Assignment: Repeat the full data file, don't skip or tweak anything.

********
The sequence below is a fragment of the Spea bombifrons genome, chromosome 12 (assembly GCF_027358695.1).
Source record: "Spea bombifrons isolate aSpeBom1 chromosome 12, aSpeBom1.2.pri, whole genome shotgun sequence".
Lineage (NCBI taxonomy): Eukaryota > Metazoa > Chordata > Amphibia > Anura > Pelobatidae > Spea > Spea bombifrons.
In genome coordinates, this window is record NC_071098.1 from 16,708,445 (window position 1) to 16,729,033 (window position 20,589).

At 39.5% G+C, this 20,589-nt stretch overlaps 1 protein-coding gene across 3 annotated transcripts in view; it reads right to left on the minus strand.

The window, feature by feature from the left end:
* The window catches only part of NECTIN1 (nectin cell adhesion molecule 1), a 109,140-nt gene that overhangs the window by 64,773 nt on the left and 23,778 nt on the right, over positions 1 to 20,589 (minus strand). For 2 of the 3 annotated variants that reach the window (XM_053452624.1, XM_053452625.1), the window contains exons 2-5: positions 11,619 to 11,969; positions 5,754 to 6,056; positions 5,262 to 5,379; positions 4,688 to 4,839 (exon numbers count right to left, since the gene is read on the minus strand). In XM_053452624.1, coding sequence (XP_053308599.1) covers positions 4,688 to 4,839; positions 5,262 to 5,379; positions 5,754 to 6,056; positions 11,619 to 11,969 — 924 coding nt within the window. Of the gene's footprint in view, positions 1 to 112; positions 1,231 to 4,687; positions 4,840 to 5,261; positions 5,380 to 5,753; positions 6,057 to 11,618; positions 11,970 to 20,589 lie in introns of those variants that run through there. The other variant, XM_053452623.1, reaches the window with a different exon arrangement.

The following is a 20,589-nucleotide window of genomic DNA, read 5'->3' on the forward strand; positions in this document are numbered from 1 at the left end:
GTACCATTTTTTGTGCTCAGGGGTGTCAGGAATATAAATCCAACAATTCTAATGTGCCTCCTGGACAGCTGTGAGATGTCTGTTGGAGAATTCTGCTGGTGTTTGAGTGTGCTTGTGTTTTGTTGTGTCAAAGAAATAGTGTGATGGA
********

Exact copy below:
The sequence below is a fragment of the Spea bombifrons genome, chromosome 12 (assembly GCF_027358695.1).
Source record: "Spea bombifrons isolate aSpeBom1 chromosome 12, aSpeBom1.2.pri, whole genome shotgun sequence".
Lineage (NCBI taxonomy): Eukaryota > Metazoa > Chordata > Amphibia > Anura > Pelobatidae > Spea > Spea bombifrons.
In genome coordinates, this window is record NC_071098.1 from 16,708,445 (window position 1) to 16,729,033 (window position 20,589).

At 39.5% G+C, this 20,589-nt stretch overlaps 1 protein-coding gene across 3 annotated transcripts in view; it reads right to left on the minus strand.

The window, feature by feature from the left end:
* The window catches only part of NECTIN1 (nectin cell adhesion molecule 1), a 109,140-nt gene that overhangs the window by 64,773 nt on the left and 23,778 nt on the right, over positions 1 to 20,589 (minus strand). For 2 of the 3 annotated variants that reach the window (XM_053452624.1, XM_053452625.1), the window contains exons 2-5: positions 11,619 to 11,969; positions 5,754 to 6,056; positions 5,262 to 5,379; positions 4,688 to 4,839 (exon numbers count right to left, since the gene is read on the minus strand). In XM_053452624.1, coding sequence (XP_053308599.1) covers positions 4,688 to 4,839; positions 5,262 to 5,379; positions 5,754 to 6,056; positions 11,619 to 11,969 — 924 coding nt within the window. Of the gene's footprint in view, positions 1 to 112; positions 1,231 to 4,687; positions 4,840 to 5,261; positions 5,380 to 5,753; positions 6,057 to 11,618; positions 11,970 to 20,589 lie in introns of those variants that run through there. The other variant, XM_053452623.1, reaches the window with a different exon arrangement.

The following is a 20,589-nucleotide window of genomic DNA, read 5'->3' on the forward strand; positions in this document are numbered from 1 at the left end:
GTACCATTTTTTGTGCTCAGGGGTGTCAGGAATATAAATCCAACAATTCTAATGTGCCTCCTGGACAGCTGTGAGATGTCTGTTGGAGAATTCTGCTGGTGTTTGAGTGTGCTTGTGTTTTGTTGTGTCAAAGAAATAGTGTGATGGA